Usual Interwebs time-wasting found this gem of a trailer for a game I have little interest in playing.

Let’s hope zombies do not have special natural 6’s rolling powers or we are all DOOMED!!!!!!


Good News: With the advent of apartment Interwebs, I can now connect to X-Box Live. Huzzah, DLC!

Bad News: I am still too cheap for a X-Box Live Gold membership, so I will still not be playing games on-line.

Ugly News: Not that I would get a gold membership anyways, considering my conversation with Tech Support today. Apparently, any achievements/gamerscore you earn while NOT connected to X-Box Live will not count towards an on-line enabled gamercard. Ergo, I have 3 options:

  1. Ignore 2 years of console gaming bragging rights
  2. Don’t ignore 2 years of console gaming bragging rights, play with the new gamercard and be called a liar.
  3. Don’t ignore 2 years of console gaming bragging rights and let the X-Box Live enabled gamercard lie fallow except when I want DLC.

I’m choosing the third. Thanks, Microsoft for putting me betwixt the proverbial Scylla, Charybdis, and Charazard.

Looking for the Onion’s YouTube version of this video, I saw this. I thought I would share.

Tip of the Hat: Moe Lane’s Trackbacks for this post

Mass Effect 2 stuff

February 22, 2009

Tip of the Hat: Giant Bomb [Nota Bene: crudeness ahead]

More at

Read a Game?: Review System

January 13, 2009

So, I finished Fable 2 today. As promised I am going to write a review of it, but first, a couple of things need to be said about how I am going to go about reviewing video games.

I realize that rating anything is ultimately a subjective enterprise. Personal taste is always a factor. I figured I need to list my standard to show that I am not just throwing random numbers on the interwebs. I am going to average the score from each category (Gameplay, Presentation, Interface, Replay, Morality) to make a 5-star rating system.

Most of these categories are relatively self-explanatory. Gameplay is how enjoyable the game is to play; this would include things like game concepts, storyline, et cetera. Presentation consists of graphics and sound (do these aspects of the game add to or take from the game). Interface is how the player can interact with the game: do the controls work, are menus easy to navigate, et cetera. Replay is how often I would want to play the game. In general terms, a 1 in these categories would be abysmal, a 3 would be average, and a 5 would be excellent.

One thing I really did want to consider was the moral/ethical ramifications of the game (thus the category). That is the one thing I appreciate Christ Centered Game Reviews for (I modified their review system for this category). But I think half of the game’s overall score being based on it is a little harsh. Technically competent games (getting an average score somewhere around 70-85%) concerning evil content gets warped tremendously (exemplia gratia, CCGR gave Saint’s Row a 59%, as opposed to the industry average of 81%). While games that bomb the moral section would probably be a deal breaker on me buying it (and would thus probably not get reviewed), I would like my system to a least give the “good-horrible” games a chance. Any comments on the subject would be appreciated.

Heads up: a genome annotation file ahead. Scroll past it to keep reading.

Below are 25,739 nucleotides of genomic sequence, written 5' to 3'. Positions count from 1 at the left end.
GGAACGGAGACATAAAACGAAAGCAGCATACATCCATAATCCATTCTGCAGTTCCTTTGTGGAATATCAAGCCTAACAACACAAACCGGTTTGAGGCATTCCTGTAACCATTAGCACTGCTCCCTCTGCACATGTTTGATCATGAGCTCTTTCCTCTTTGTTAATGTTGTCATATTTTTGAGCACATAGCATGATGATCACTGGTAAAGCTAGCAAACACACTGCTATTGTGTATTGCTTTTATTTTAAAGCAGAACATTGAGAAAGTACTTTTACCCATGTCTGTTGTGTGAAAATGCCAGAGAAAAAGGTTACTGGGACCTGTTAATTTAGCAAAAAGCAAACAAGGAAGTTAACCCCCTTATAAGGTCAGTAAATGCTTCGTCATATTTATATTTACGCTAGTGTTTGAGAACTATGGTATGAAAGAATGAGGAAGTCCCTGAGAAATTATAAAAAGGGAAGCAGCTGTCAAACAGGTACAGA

I will start at 5 points, then add or subtract points based on what is in the game:

  • Violence: People killing sentient beings (-.5)
  • Blood and Gore: Blood present, bodies and body parts persistent after death/dismemberment (-.5)
  • Language: R-rated language used enough to where I notice it (-1)
  • Nakedness: People dressed in a manner considered indecent in typical public places (-.5)
  • Sex: Judeo-Christian sexual ethics broken (-.5)
  • Pursuit of Evil: Game allows/forces player to make decisions that go against other aspects of the Judeo-Christian ethic not covered in another section (exemplia gratia, worshipping Satan, disregarding law and order, et cetera) (-1 or -2, depending on the severity)
  • Censorship: If the game allows certain moral issues to be turned off or avoided, due to player choice, add back HALF of the points subtracted for each area the game allows for.
  • Pursuit of Godliness: If the game actively promotes traditional Judeo-Christian values OR shows the ultimate negative consequences of sin (+1)

One last thing to note, my X-Box 360 is not connected to the internet, so I will only be rating games based on the single-player experience without any downloadable content, at least until further notice.